Torres will oppose Cubs' RHP Kyle Hendricks (4-1, 1.73). 

David Wright, who left Saturday's game with shoulder issues after being hit by a pitch and missed Sunday's game, will return to the lineup Monday in the series-finale with Chicago. 

13 Aug

Nats are real Kings of Queens

Barton Silverman/The New York Times

Citi Field was a quiet place last night. 

As I took in the delights of trolling Bryce Harper and ferociously rooted on my Mets against a much-despised first place counterpart in the Nationals, I quickly understood why my sign saying Bryce Harper doesn't respect women would prove to be useless in actually effecting the game's outcome.

Bryce Harper homered in his first at-bat of the evening, putting the Nats up 2-0 early. (I slightly lowered my sign after this. It was the Hunter Pence soap opera all over again.)

Then something hit me. 

Boy, these guys dressed in gray and red in the opposing dugout really know how to play. Of course I knew they were a good team, maybe even a better-than-good team. However, thinking they were a great team would require me to witness their expertise in person, and that is exactly what I did. 

I witnessed them toss my beloved Mets up and down the field. This happened in our ballpark nonetheless, for what seemed like the millionth time.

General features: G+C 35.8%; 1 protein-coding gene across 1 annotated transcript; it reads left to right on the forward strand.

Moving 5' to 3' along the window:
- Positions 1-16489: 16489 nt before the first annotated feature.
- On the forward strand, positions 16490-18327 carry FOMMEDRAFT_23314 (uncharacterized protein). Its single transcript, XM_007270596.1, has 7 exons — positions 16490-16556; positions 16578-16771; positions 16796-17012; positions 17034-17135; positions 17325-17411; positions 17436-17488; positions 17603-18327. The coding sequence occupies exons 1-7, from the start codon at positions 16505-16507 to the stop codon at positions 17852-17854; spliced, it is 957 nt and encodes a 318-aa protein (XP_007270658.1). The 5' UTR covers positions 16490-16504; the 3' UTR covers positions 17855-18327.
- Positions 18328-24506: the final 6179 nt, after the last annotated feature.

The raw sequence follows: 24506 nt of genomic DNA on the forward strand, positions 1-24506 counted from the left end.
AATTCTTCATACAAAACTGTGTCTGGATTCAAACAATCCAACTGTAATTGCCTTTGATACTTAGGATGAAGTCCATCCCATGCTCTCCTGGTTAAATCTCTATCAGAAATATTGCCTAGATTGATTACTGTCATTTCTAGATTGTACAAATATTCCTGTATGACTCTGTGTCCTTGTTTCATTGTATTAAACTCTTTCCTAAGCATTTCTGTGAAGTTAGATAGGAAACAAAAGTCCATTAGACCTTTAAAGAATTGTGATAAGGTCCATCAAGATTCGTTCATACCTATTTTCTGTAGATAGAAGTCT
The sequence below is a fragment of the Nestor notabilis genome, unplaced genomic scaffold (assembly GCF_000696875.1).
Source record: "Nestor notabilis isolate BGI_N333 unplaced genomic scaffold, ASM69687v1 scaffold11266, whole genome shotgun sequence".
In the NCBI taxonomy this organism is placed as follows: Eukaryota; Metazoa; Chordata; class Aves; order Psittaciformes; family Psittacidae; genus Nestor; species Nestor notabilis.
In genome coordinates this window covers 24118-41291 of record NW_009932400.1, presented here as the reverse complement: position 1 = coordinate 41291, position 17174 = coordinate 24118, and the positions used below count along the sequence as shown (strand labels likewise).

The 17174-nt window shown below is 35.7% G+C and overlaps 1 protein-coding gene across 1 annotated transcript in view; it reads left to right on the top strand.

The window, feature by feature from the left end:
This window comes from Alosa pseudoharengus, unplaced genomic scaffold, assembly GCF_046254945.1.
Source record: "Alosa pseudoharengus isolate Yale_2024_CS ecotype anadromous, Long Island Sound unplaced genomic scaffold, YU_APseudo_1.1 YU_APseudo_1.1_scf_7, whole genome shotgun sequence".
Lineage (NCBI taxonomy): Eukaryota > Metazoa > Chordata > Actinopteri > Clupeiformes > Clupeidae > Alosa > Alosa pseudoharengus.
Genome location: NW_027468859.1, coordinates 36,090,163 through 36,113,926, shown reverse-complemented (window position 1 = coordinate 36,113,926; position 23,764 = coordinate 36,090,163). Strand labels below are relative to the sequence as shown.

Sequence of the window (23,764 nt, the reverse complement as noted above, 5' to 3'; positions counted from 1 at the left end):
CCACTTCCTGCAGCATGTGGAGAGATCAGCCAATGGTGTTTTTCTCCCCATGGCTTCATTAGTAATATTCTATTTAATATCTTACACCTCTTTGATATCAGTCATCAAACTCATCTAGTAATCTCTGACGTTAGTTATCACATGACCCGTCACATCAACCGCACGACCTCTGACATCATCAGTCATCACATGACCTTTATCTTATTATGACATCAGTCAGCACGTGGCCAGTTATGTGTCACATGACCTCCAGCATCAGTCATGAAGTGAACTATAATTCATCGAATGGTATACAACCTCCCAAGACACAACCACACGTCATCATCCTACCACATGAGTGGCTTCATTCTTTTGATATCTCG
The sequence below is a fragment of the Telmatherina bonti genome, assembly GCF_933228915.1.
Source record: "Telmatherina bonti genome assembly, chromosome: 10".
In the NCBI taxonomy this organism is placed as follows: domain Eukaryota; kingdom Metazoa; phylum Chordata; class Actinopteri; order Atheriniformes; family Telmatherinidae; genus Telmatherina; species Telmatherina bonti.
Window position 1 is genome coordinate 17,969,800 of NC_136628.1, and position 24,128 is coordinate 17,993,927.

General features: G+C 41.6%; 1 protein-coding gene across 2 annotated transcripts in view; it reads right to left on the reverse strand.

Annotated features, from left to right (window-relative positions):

It was a disgrace. And at the same time, I admired what the other team was accomplishing. 

The Nats ended the night with four home runs, one each from Bryce Harper, Anthony Rendon, Ian Desmond, and of course, a rookie making his MLB debut, Michael A. Taylor. 

As for the Mets hitting, there was almost none of it. The Mets scattered nine hits, eight of which were singles and one being a double. 

Whether it's a lack of hitting or a surplus in Doug Fister's pitching ability when he faces the Mets, I don't know. Fister improved to 12-3 on the year after the win, holding the Mets scoreless through seven on seven hits with three strikeouts. 

The night seemed unforgettable from a Mets point of view. The team looked like trash, and it was very hard to watch at times. As for the other side, it was apparent that team was going places. 

Now I know no one expected Rafael Montero to be perfect, but he could've been anything but worse. Once again, Montero did not look ready for the show and the Nats took clear advantage of that.